75. After inserting the cable, pull down on the drum to tighten the cable around the outer groove on the drum.
76. Twist the shaft to keep the cable tightly on the drum. While twisting, vise grip the shaft as shown to keep the cable on the drum. The top of the vice grip should be tight against the garage header. This will keep the cable snug on the first drum while you install the cable on the other drum and position it in place. It also keeps the shaft from turning and the cables peeling off when you wind the springs. That single grip can save many hours of walking back and forth and having to level and re-level the door after the springs are wound.
77. Move to the left side of the garage door. Insert the cable on the drum. Pull down on the cable drum to tighten the cable on the drum. While pulling down on the drum push the shaft to the right to make sure the right cable drum is butted snugly against the inner race of the right end bearing. Push the left drum against the race of the left end bearing.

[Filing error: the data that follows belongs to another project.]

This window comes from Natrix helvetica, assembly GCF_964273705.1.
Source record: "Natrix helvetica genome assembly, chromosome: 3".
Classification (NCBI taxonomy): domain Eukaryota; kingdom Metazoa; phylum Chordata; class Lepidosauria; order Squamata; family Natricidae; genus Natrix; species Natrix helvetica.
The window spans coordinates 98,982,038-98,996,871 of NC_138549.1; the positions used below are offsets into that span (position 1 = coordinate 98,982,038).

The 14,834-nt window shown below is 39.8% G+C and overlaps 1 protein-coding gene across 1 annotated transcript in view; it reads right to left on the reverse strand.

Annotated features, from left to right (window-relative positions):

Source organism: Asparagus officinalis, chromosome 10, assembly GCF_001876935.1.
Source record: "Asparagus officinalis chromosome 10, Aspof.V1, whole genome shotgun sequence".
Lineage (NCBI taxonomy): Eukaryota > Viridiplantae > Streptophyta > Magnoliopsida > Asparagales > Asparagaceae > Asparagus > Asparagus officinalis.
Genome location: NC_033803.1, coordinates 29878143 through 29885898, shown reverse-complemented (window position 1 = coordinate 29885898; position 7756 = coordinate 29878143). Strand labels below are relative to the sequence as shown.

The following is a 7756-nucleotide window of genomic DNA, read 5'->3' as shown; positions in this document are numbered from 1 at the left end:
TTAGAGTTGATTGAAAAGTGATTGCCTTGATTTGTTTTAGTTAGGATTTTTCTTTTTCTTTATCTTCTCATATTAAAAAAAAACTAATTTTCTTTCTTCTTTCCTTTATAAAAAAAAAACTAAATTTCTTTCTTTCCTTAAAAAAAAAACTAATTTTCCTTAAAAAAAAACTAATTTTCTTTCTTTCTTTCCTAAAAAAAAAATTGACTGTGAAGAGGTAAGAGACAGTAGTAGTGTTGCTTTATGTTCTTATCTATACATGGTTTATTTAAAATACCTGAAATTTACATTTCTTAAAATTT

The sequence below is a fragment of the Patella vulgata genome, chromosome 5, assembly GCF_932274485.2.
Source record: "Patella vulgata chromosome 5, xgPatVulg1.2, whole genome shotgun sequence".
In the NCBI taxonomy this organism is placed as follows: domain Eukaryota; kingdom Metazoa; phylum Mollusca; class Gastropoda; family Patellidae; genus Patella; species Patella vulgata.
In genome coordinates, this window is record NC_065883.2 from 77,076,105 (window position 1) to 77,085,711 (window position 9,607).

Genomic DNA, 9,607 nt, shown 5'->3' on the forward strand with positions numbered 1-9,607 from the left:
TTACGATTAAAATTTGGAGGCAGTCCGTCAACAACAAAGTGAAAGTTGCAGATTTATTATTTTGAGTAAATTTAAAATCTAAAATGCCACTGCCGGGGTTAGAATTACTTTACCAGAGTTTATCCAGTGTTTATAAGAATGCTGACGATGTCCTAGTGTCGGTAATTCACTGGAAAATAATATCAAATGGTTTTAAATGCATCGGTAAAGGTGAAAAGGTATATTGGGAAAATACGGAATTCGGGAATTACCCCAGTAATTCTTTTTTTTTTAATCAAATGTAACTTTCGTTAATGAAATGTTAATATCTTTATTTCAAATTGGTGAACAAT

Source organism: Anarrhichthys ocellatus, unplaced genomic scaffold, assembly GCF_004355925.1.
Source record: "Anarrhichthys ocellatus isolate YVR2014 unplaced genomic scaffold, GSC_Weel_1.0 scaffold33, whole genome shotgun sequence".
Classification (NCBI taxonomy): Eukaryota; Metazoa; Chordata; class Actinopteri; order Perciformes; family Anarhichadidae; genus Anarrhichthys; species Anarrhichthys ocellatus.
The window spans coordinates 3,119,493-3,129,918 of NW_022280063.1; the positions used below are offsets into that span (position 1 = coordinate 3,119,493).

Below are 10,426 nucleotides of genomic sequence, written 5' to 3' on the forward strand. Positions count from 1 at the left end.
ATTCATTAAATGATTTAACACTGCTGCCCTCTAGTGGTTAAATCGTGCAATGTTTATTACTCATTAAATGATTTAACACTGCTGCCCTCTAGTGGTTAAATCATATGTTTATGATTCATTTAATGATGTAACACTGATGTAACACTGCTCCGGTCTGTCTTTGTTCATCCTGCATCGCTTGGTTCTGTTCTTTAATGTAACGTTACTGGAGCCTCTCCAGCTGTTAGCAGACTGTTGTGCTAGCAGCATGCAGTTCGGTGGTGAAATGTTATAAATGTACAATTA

78. While continuing to pull down on the drum, finger-tighten the set screws and follow with 1/2 to 3/4 additional turns with a wrench. Properly following these two steps will result in both cables having the same tension. After the springs are wound, the garage door will level properly and it will not have a gap under one end.
79. Remove the vise grip from the center bracket.
80. Lube the bearing and the shaft with 2-3 drops of oil.
81. Bring the two springs together at the center bracket as shown. Double-check to make sure you have the right wound spring on the left side and the left wind spring on the right side. Turn the springs until the ends are facing you. The wire at the ends of both springs here at the bracket should be pointing down. At the winding cones at the opposite ends, the spring wire points up. If not, reverse the springs. About once a month we get a phone call from a customer who begins the conversation with, "I wound the spring to about six turns and the spring came loose from the cone." We normally refer them back to this step and suggest they switch their springs.